But why Jinx?
Word choice and grammar, alrighty. Context? Not so much: Three-Week Abortion Day In Pictures.
Edit: Can someone rig up a bot to reply to the posted headlines/articles?
Monday Night’s Sex “In The Game,” Says Gay & Child Of Chicago Music
This stuff is important! Why didn’t I know about this sooner?
I don’t get it, really.
Non-artificial intelligence hates it!
A slightly (slightly) less ridiculous idea has been in the works for a while now with The Grid (linking to FAQ b/c their home page isn’t worth the effort to understand).
On second thoughts. I think The Grid may in fact just be a scam (Irresistible proposition? Founding member invites? Non-refundable payments? Why on earth would one think that??)
Ah god that’s so much better! Thank you.
Off in the corner, rocking, sucking his thumb, and very certainly not being jealous.
Some websites are in danger of becoming Click-o-trons.
There’s something really pleasing to me about reading this stuff. Like, by breaking clickbait down into a slush it becomes easier to digest. Without any real context all that’s left is the pure essence, more easily studied. Examples:
A man was arrested after reportedly spending hours on the streets of an online video for his latest film “How to fight the British Music.” He was killed by an in-flight officer on last night’s episode
Difficulty distinguishing between real and fantasy violence.
A black and white girl is accused…
Race is relevant if the story is criminal in nature.
Really not the first. The AP has had a robot writing articles for a while now. The system is basically used for stock market and sports reporting- Articles which are mostly just straight data with a few adjectives thrown in.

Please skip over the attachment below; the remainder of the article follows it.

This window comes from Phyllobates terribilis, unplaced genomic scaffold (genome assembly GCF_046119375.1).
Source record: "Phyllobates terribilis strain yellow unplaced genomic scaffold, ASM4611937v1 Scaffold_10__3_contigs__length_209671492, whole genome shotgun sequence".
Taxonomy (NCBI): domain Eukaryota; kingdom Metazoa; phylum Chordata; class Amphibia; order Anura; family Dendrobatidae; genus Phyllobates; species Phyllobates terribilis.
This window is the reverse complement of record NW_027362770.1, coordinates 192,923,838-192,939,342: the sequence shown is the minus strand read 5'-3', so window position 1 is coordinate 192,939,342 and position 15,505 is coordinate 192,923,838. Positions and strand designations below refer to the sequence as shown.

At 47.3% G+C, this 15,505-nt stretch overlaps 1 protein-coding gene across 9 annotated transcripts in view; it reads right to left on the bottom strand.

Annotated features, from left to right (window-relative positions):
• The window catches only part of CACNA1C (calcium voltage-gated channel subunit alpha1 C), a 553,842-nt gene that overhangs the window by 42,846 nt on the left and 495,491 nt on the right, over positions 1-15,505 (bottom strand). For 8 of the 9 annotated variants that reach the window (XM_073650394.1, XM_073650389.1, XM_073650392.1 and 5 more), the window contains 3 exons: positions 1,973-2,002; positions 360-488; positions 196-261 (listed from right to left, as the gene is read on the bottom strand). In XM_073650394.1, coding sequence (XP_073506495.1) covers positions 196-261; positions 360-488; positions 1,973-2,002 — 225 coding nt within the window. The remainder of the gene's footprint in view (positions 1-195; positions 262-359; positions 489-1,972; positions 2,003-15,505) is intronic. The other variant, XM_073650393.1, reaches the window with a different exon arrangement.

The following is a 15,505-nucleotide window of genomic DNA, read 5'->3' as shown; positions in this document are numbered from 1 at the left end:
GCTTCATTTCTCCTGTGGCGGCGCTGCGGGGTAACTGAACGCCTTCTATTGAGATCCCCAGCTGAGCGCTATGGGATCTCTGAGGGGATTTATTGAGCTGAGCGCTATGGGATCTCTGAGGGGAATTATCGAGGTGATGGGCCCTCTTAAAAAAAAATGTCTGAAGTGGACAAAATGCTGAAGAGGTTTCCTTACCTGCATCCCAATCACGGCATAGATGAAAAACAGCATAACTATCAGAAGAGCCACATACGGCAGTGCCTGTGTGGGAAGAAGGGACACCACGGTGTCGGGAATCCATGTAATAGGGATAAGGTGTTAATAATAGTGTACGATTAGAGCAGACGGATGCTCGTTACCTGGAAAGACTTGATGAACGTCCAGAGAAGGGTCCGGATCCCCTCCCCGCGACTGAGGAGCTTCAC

There are also books produced using a similar process- One guy has “authored” over 1,000,000 of them.
@responderbot: abortion, cats, feces
Philip M. Parker, Narative Science, et alia are primarily using different methods – sophisticated analysis + sophisticated templates, primarily – to create readable narrative from data. They’re doing pretty well, and making book. So to speak.
Click-o-Tron isn’t trying to produce a linear narrative – it’s using some sophisticated “dumb” methods to generate text that weaves back-and-forth from source material that it has been told are related… but aren’t all that related. Lingustically they are related, but at a larger level of atomicity the semantics break down, and this fun stuff is the result. It’s a smarter n-gram chain (that’s not a dig, and it might even be wrong, since I haven’t studied recurrent neural networks at all, yet.).
On-going is the third year of mad-science project known as NaNoGenMo - Nation Novel Generation Month - spend the month of November writing code to write 50,000 words.
It’s a “hopeless” goal, in that academics and professionals have spent literally decades on specific projects that have a hard time making a short story (but a collection of short stories counts!).
Full disclosure - As in previous years, I’m a participant - see https://github.com/dariusk/NaNoGenMo-2015/issues/14 and https://github.com/dariusk/NaNoGenMo-2015/issues/162
Does this mean all those sites have been using human beings to write those headlines all this time?! There ought to be a law.